An Example of the Problem

California State University, Fullerton has seen an increase from five textbooks requested in electronic text in the fall of 2000 to nearly 50 requested in the fall of 2001, with continual growth anticipated. Such situations create difficulty when accuracy of translation and timeliness of delivery are to be maintained throughout the electronic text rendering process. What students receive as alternatively formatted instructional material must be accurate, usable, and on time for them to have an equal opportunity to achieve and for the institution to meet the OCR standard.

Currently colleges and universities providing electronic text of print materials as an accommodation have to create the electronic text files by one of three methods. They can type the material into a computer word processor, scan it into a computer and edit the file, or try to obtain an electronic file from the source. While each of these methods present different challenges, they all have one thing in common, they are labor intensive.

Typing an entire textbook from cover to cover takes a lot of time but can provide a very accurate and effectively structured document. Most colleges and universities do not have sufficient resources to regularly type entire textbooks so they have turned to optical scanning. Scanning has gained popularity for its ability to save time and money in the electronic text rendering process. However, nearly all scanned documents require editing for accuracy and structure. This is handwork that must be performed by trained staff with a sufficient skill level to not only edit content for accuracy, but to make judgments regarding format structure. For those familiar with this process, it should suffice to say, it is difficult to find, train, and retain staff who can produce high quality electronic text files on a short timeline.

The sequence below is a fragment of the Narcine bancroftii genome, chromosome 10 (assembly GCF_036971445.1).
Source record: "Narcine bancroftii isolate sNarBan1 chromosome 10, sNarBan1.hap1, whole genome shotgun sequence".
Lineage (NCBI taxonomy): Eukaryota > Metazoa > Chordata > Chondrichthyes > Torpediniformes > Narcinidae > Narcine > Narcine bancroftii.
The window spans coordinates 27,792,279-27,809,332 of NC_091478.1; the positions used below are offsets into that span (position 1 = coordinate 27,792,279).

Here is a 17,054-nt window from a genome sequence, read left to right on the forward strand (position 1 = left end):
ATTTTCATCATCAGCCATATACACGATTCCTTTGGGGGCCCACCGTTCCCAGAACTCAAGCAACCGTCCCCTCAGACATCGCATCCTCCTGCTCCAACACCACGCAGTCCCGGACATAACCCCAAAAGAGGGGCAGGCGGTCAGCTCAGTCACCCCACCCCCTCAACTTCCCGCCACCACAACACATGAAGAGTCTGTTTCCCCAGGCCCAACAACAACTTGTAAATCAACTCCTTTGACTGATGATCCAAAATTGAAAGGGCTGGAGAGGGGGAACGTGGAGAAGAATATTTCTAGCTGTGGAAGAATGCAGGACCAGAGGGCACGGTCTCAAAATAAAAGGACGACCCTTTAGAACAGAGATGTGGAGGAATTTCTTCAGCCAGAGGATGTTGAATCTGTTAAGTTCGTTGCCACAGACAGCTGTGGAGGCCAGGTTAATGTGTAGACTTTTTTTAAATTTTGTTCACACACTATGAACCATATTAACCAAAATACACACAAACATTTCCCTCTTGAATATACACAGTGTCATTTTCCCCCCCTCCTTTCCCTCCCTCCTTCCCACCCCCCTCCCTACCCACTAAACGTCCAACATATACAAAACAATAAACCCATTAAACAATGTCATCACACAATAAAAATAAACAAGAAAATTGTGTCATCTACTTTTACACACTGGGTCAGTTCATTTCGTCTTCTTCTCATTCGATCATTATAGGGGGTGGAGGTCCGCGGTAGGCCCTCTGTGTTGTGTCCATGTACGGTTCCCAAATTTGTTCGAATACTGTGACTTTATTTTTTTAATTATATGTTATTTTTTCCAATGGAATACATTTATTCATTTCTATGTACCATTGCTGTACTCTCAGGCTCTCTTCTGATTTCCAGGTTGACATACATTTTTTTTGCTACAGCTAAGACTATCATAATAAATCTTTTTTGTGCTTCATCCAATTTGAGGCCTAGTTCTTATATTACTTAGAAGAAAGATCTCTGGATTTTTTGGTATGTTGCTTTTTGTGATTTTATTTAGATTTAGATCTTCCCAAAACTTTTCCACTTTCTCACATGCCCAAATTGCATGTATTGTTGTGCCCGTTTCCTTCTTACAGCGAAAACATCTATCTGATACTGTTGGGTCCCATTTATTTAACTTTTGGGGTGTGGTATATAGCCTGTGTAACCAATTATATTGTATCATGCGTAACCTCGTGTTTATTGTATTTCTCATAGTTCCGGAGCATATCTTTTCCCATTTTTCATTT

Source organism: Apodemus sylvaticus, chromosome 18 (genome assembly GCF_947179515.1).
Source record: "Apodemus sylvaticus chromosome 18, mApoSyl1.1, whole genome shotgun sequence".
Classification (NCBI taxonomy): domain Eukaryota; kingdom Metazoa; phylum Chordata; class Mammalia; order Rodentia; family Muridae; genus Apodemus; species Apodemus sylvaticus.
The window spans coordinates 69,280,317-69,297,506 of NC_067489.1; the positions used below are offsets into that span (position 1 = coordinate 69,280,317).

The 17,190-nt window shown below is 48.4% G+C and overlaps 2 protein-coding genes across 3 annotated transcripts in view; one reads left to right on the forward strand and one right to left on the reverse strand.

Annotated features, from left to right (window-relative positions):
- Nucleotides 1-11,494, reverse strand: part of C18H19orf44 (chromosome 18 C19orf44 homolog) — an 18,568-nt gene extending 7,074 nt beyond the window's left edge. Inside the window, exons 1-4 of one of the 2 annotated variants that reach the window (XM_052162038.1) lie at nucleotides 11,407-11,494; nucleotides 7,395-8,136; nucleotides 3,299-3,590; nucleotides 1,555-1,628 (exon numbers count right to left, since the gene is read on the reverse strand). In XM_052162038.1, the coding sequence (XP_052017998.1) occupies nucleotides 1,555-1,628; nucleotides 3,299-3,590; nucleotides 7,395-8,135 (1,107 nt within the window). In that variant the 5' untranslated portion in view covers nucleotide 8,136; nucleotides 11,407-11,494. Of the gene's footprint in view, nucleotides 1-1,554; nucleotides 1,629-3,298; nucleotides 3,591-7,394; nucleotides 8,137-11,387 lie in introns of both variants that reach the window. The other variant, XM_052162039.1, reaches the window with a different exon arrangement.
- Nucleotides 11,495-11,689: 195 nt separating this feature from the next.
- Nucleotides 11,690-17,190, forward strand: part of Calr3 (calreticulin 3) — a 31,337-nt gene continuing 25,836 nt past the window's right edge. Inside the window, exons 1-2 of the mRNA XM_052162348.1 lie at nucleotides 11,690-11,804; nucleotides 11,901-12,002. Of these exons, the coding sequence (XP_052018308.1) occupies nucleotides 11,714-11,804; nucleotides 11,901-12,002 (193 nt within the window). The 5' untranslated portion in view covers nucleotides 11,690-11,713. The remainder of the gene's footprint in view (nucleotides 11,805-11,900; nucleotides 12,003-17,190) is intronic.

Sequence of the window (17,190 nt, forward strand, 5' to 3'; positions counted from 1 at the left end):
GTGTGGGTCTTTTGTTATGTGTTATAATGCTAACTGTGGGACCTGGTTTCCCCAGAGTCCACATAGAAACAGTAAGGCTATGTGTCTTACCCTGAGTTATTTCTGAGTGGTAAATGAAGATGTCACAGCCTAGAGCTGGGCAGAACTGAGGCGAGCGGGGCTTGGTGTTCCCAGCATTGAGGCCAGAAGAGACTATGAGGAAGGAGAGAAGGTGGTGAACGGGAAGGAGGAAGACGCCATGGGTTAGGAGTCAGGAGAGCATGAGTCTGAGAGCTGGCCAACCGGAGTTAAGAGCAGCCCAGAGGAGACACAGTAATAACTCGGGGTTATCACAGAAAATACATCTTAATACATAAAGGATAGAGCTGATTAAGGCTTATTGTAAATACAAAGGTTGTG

Until recently, California's public postsecondary institutions had to rely on either the typing or scanning methods to create electronic text. On January 1, 2000, Assembly Bill 422 (AB-422) went into effect in California. This new law requires publishers of instructional materials sold to California's public postsecondary institutions to provide structured electronic files of those materials in formats compatible with adaptive technology to the institutions upon request. These electronic files are to be provided for the purpose of producing materials in alternative formats or accommodating a student with a disability. Even though the law has been in effect for over two years, the challenges of accuracy of translation and timeliness of delivery remain.